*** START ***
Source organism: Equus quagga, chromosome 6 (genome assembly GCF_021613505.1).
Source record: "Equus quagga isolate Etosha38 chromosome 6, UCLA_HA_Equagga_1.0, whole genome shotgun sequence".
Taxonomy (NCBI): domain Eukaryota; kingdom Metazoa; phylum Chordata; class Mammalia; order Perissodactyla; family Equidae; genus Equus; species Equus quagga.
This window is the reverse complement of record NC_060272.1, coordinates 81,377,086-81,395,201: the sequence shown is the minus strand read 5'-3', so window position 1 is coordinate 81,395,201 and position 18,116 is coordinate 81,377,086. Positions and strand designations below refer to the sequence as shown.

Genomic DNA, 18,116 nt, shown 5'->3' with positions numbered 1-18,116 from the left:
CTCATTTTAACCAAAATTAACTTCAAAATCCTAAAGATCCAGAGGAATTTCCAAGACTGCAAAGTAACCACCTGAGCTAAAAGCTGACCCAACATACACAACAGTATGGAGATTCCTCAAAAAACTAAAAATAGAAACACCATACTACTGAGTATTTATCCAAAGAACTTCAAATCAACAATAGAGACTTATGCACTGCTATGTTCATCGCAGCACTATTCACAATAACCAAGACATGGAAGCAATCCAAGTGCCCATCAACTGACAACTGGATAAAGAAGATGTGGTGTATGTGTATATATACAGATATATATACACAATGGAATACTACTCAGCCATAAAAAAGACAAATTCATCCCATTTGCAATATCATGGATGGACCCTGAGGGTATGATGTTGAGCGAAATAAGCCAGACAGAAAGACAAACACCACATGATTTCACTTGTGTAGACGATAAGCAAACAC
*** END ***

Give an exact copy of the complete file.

Source organism: Equus quagga, chromosome 6 (genome assembly GCF_021613505.1).
Source record: "Equus quagga isolate Etosha38 chromosome 6, UCLA_HA_Equagga_1.0, whole genome shotgun sequence".
Taxonomy (NCBI): domain Eukaryota; kingdom Metazoa; phylum Chordata; class Mammalia; order Perissodactyla; family Equidae; genus Equus; species Equus quagga.
This window is the reverse complement of record NC_060272.1, coordinates 81,377,086-81,395,201: the sequence shown is the minus strand read 5'-3', so window position 1 is coordinate 81,395,201 and position 18,116 is coordinate 81,377,086. Positions and strand designations below refer to the sequence as shown.

Genomic DNA, 18,116 nt, shown 5'->3' with positions numbered 1-18,116 from the left:
CTCATTTTAACCAAAATTAACTTCAAAATCCTAAAGATCCAGAGGAATTTCCAAGACTGCAAAGTAACCACCTGAGCTAAAAGCTGACCCAACATACACAACAGTATGGAGATTCCTCAAAAAACTAAAAATAGAAACACCATACTACTGAGTATTTATCCAAAGAACTTCAAATCAACAATAGAGACTTATGCACTGCTATGTTCATCGCAGCACTATTCACAATAACCAAGACATGGAAGCAATCCAAGTGCCCATCAACTGACAACTGGATAAAGAAGATGTGGTGTATGTGTATATATACAGATATATATACACAATGGAATACTACTCAGCCATAAAAAAGACAAATTCATCCCATTTGCAATATCATGGATGGACCCTGAGGGTATGATGTTGAGCGAAATAAGCCAGACAGAAAGACAAACACCACATGATTTCACTTGTGTAGACGATAAGCAAACAC